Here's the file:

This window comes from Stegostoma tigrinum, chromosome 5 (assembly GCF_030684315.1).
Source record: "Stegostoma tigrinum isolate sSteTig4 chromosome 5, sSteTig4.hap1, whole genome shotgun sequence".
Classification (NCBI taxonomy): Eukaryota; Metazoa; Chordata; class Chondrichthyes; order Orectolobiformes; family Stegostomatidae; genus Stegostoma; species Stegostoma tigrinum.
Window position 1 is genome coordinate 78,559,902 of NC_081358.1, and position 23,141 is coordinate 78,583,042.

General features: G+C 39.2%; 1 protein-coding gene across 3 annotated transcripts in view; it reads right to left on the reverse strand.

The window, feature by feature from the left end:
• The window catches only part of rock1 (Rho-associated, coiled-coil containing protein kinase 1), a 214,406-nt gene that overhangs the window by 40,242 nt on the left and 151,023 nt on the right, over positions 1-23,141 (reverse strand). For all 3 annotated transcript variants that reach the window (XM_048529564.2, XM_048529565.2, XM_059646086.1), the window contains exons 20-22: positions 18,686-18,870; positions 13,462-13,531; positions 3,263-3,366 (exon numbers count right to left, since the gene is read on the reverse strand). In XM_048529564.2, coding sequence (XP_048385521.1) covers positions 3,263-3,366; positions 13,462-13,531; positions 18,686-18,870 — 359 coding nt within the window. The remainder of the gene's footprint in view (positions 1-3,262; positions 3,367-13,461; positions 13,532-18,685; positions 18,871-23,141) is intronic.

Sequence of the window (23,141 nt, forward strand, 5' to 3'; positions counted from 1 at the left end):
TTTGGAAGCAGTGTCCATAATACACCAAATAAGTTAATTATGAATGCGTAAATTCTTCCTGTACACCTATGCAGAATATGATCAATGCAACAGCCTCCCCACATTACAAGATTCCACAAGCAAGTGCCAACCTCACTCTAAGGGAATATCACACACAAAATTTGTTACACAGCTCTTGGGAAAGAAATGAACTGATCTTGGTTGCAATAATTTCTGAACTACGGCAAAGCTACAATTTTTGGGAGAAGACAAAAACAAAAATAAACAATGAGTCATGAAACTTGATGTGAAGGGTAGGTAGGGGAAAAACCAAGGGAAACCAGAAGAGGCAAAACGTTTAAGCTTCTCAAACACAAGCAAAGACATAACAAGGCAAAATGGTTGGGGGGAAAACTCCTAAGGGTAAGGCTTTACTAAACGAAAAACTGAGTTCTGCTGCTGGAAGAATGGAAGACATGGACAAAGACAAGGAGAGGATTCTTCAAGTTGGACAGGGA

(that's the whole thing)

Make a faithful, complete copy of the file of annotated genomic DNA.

This window comes from Stegostoma tigrinum, chromosome 5 (assembly GCF_030684315.1).
Source record: "Stegostoma tigrinum isolate sSteTig4 chromosome 5, sSteTig4.hap1, whole genome shotgun sequence".
Classification (NCBI taxonomy): Eukaryota; Metazoa; Chordata; class Chondrichthyes; order Orectolobiformes; family Stegostomatidae; genus Stegostoma; species Stegostoma tigrinum.
Window position 1 is genome coordinate 78,559,902 of NC_081358.1, and position 23,141 is coordinate 78,583,042.

General features: G+C 39.2%; 1 protein-coding gene across 3 annotated transcripts in view; it reads right to left on the reverse strand.

The window, feature by feature from the left end:
• The window catches only part of rock1 (Rho-associated, coiled-coil containing protein kinase 1), a 214,406-nt gene that overhangs the window by 40,242 nt on the left and 151,023 nt on the right, over positions 1-23,141 (reverse strand). For all 3 annotated transcript variants that reach the window (XM_048529564.2, XM_048529565.2, XM_059646086.1), the window contains exons 20-22: positions 18,686-18,870; positions 13,462-13,531; positions 3,263-3,366 (exon numbers count right to left, since the gene is read on the reverse strand). In XM_048529564.2, coding sequence (XP_048385521.1) covers positions 3,263-3,366; positions 13,462-13,531; positions 18,686-18,870 — 359 coding nt within the window. The remainder of the gene's footprint in view (positions 1-3,262; positions 3,367-13,461; positions 13,532-18,685; positions 18,871-23,141) is intronic.

Sequence of the window (23,141 nt, forward strand, 5' to 3'; positions counted from 1 at the left end):
TTTGGAAGCAGTGTCCATAATACACCAAATAAGTTAATTATGAATGCGTAAATTCTTCCTGTACACCTATGCAGAATATGATCAATGCAACAGCCTCCCCACATTACAAGATTCCACAAGCAAGTGCCAACCTCACTCTAAGGGAATATCACACACAAAATTTGTTACACAGCTCTTGGGAAAGAAATGAACTGATCTTGGTTGCAATAATTTCTGAACTACGGCAAAGCTACAATTTTTGGGAGAAGACAAAAACAAAAATAAACAATGAGTCATGAAACTTGATGTGAAGGGTAGGTAGGGGAAAAACCAAGGGAAACCAGAAGAGGCAAAACGTTTAAGCTTCTCAAACACAAGCAAAGACATAACAAGGCAAAATGGTTGGGGGGAAAACTCCTAAGGGTAAGGCTTTACTAAACGAAAAACTGAGTTCTGCTGCTGGAAGAATGGAAGACATGGACAAAGACAAGGAGAGGATTCTTCAAGTTGGACAGGGA